New Words for Your Vocabularies

Posted on Mar 31, 2023. by NTI

Three new words for your vocabularies:

Greedflation: defining a situation where supermarkets, food manufacturers and shipping companies are among hundreds of major firms who have improved their profits and protected shareholder dividends, giving an extra lift to prices, while the cost of living crisis has meant workers face the biggest fall in living standards in a century.

Excuseflation: a synonym for the above, where companies with market power seize on publicly reported disruptions to create legitimate justifications to increase prices.

Bigfatgitnous: a polite way of describing those companies who indulge in either of the above, to screw those less well off than themselves at the worst possible time. [See also: 'slippery road to hell'.]

Observers of corporate behaviour and profits have noted that even with supply chains bottlenecks, strains on global shipping and disruptions in the supply of energy and commodities, corporate profits have surged. How can this be? The headwinds have been almost historically strong; most factors that point towards corporate performance have been very negative. 

The answer appears to be that companies passed higher input costs on to their customers (bad people, BAD) and then went further (terrible dreadful people - appalling people): margins reached record highs. Earnings before interest and taxes peaked in the course of 2022 at nearly 18 per cent of revenues on average for the largest US listed companies and more than 15 per cent for Europe’s biggest listed groups.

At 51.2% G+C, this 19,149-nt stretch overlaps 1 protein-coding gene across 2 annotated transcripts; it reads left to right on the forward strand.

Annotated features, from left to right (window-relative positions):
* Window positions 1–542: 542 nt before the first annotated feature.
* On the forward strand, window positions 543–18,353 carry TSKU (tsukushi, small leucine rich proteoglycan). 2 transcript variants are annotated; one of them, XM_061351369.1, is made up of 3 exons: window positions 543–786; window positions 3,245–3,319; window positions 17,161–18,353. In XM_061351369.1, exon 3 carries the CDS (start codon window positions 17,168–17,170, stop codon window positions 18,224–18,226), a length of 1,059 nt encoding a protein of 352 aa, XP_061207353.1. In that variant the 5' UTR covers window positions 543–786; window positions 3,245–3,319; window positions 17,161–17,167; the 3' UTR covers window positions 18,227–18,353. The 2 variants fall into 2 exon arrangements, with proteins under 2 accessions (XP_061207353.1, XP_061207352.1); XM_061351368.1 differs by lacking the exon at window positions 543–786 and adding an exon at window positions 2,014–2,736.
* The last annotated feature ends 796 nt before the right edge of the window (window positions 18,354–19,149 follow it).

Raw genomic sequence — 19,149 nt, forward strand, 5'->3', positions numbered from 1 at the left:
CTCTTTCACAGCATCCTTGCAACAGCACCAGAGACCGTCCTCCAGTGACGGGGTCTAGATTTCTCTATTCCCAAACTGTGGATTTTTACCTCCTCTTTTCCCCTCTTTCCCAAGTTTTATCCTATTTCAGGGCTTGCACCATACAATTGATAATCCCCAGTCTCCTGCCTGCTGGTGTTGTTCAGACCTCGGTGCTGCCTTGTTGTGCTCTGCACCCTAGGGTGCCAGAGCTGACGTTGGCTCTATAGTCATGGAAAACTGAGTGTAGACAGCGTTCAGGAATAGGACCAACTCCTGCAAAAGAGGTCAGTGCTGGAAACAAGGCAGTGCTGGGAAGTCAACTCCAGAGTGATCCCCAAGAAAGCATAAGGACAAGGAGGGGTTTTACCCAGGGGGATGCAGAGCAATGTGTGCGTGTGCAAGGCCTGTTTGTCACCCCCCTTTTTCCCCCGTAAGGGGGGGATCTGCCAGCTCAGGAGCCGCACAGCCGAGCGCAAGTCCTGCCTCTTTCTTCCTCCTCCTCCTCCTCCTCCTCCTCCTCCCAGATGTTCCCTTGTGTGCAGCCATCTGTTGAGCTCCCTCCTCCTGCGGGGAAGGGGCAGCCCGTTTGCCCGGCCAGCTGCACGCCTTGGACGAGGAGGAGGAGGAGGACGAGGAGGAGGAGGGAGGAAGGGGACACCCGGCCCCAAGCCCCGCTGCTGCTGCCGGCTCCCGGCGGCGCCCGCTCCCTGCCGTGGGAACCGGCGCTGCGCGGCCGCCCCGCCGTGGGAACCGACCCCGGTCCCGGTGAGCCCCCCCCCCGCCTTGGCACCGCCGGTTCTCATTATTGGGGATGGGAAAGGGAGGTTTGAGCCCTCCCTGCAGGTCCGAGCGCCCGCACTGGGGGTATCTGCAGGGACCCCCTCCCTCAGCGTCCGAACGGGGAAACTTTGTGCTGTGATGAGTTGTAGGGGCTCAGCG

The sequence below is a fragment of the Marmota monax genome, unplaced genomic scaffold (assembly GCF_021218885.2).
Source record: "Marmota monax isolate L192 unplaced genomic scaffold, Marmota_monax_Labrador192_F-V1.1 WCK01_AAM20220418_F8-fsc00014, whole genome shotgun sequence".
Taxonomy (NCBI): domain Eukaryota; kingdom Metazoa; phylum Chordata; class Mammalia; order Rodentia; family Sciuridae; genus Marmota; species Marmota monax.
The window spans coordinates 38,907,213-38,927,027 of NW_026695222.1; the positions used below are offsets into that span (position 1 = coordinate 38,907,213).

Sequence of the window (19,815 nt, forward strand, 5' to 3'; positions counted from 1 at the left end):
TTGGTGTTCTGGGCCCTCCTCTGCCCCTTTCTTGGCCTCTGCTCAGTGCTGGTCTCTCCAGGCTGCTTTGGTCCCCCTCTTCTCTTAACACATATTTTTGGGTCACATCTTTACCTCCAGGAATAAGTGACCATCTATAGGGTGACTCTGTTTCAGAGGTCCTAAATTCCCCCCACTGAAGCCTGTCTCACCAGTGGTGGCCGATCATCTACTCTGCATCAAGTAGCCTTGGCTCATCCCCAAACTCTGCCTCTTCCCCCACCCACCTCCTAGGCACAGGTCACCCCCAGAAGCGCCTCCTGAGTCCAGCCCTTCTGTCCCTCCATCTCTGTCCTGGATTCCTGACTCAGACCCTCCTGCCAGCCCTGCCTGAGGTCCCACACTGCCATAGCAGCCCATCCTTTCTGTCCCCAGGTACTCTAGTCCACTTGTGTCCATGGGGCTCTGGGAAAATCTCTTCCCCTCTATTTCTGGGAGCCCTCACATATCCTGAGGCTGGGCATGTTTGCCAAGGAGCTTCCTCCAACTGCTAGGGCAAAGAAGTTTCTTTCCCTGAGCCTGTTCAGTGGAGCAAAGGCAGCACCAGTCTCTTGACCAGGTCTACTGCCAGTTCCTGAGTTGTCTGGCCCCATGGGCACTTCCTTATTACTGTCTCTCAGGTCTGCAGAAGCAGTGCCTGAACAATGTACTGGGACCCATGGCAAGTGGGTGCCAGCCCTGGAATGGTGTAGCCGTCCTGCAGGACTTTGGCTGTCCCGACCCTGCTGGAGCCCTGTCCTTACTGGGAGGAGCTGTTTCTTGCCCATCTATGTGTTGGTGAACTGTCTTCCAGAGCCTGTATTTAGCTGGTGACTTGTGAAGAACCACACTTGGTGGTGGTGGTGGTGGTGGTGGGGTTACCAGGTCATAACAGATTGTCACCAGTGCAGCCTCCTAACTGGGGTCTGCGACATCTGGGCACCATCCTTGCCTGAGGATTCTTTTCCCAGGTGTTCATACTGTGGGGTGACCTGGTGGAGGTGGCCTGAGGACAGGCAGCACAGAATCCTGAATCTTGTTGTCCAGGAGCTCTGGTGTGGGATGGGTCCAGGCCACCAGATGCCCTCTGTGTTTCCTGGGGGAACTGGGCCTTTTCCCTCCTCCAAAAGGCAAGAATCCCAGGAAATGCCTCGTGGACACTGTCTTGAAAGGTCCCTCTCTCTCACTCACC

However, while they remain historically high, profit margins have started to shrink in the past two quarters and companies are warning investors of tougher times ahead. Partly this is because consumers, whose savings had grown during lockdowns making them more willing to pay higher prices, are becoming less amenable. Many are also having to budget for higher mortgage payments because of rising interest rates.

'Price gouging' is not a word, but a term you can add to your already extended vocabulary. This is, colloquially, smacking the consumer with higher and higher interest rates to suppress profit margin inflation.

We all need fatter wage packets to deal with this. There is some good news about this today (Friday 31 March). Low-paid workers will receive a pay rise set to match inflation as the UK’s minimum wage increases to £10.42 per hour from April, the Low Pay Commission said this morning. This 92 pence rise in the horly main rate of the national living wage represents a 9.7 per cent increase on 2022 and means 2 million workers will now be paid at or close to the statutory earnings floor. By the way, the 'statutory earnings floor' is what we expect you fell onto having read about 'greedflation' and 'excuseflation' above.

It is considered that the main adult hourly rate will need to rise to £11.16 to meet a Government goal of raising it to two-thirds of median earnings. It may already be too late, as even after this April’s increase, the real value of the minimum wage will be below the peak it reached in April 2021, before high inflation battered us all into submission over the last 12 months. Seeing this from an employer's perspective, the boost to the lowest wages for those at the bottom end of the pay-scale will have knock-on effects, as employers seek to ensure that jobs higher up the pay scale remain attractive. This could benefit a further 5 million workers who may soon be able to afford gruel as well as stale bread with their weekly grocery shop.

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